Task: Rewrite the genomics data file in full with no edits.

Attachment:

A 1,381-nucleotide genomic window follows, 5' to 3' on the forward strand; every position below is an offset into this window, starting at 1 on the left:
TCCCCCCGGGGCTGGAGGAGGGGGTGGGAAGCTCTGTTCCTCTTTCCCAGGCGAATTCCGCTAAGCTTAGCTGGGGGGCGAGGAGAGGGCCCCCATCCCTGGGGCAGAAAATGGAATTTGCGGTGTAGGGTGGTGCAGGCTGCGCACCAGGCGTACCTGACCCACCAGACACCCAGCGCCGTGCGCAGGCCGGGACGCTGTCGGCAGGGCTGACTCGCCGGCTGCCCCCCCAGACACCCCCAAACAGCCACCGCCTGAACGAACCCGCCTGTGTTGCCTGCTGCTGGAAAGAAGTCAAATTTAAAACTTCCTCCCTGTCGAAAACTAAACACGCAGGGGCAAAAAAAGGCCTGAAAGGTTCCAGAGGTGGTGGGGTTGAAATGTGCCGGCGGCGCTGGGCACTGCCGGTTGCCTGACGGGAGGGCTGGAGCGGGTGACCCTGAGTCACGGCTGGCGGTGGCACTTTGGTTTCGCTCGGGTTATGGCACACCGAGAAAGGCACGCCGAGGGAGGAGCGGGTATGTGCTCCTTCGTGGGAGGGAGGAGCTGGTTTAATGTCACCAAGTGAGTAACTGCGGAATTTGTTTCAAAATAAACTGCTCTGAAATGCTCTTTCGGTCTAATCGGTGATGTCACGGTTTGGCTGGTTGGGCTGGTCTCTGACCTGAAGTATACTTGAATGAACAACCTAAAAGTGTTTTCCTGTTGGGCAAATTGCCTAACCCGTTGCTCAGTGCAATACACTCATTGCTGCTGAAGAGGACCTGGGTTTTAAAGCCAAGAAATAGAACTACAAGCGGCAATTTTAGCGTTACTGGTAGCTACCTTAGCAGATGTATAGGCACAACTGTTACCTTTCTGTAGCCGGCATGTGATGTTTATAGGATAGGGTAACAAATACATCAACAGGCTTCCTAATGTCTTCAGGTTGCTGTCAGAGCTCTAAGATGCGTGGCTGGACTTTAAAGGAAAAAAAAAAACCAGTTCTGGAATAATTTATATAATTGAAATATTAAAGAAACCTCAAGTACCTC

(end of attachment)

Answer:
A 1,381-nucleotide genomic window follows, 5' to 3' on the forward strand; every position below is an offset into this window, starting at 1 on the left:
TCCCCCCGGGGCTGGAGGAGGGGGTGGGAAGCTCTGTTCCTCTTTCCCAGGCGAATTCCGCTAAGCTTAGCTGGGGGGCGAGGAGAGGGCCCCCATCCCTGGGGCAGAAAATGGAATTTGCGGTGTAGGGTGGTGCAGGCTGCGCACCAGGCGTACCTGACCCACCAGACACCCAGCGCCGTGCGCAGGCCGGGACGCTGTCGGCAGGGCTGACTCGCCGGCTGCCCCCCCAGACACCCCCAAACAGCCACCGCCTGAACGAACCCGCCTGTGTTGCCTGCTGCTGGAAAGAAGTCAAATTTAAAACTTCCTCCCTGTCGAAAACTAAACACGCAGGGGCAAAAAAAGGCCTGAAAGGTTCCAGAGGTGGTGGGGTTGAAATGTGCCGGCGGCGCTGGGCACTGCCGGTTGCCTGACGGGAGGGCTGGAGCGGGTGACCCTGAGTCACGGCTGGCGGTGGCACTTTGGTTTCGCTCGGGTTATGGCACACCGAGAAAGGCACGCCGAGGGAGGAGCGGGTATGTGCTCCTTCGTGGGAGGGAGGAGCTGGTTTAATGTCACCAAGTGAGTAACTGCGGAATTTGTTTCAAAATAAACTGCTCTGAAATGCTCTTTCGGTCTAATCGGTGATGTCACGGTTTGGCTGGTTGGGCTGGTCTCTGACCTGAAGTATACTTGAATGAACAACCTAAAAGTGTTTTCCTGTTGGGCAAATTGCCTAACCCGTTGCTCAGTGCAATACACTCATTGCTGCTGAAGAGGACCTGGGTTTTAAAGCCAAGAAATAGAACTACAAGCGGCAATTTTAGCGTTACTGGTAGCTACCTTAGCAGATGTATAGGCACAACTGTTACCTTTCTGTAGCCGGCATGTGATGTTTATAGGATAGGGTAACAAATACATCAACAGGCTTCCTAATGTCTTCAGGTTGCTGTCAGAGCTCTAAGATGCGTGGCTGGACTTTAAAGGAAAAAAAAAAACCAGTTCTGGAATAATTTATATAATTGAAATATTAAAGAAACCTCAAGTACCTC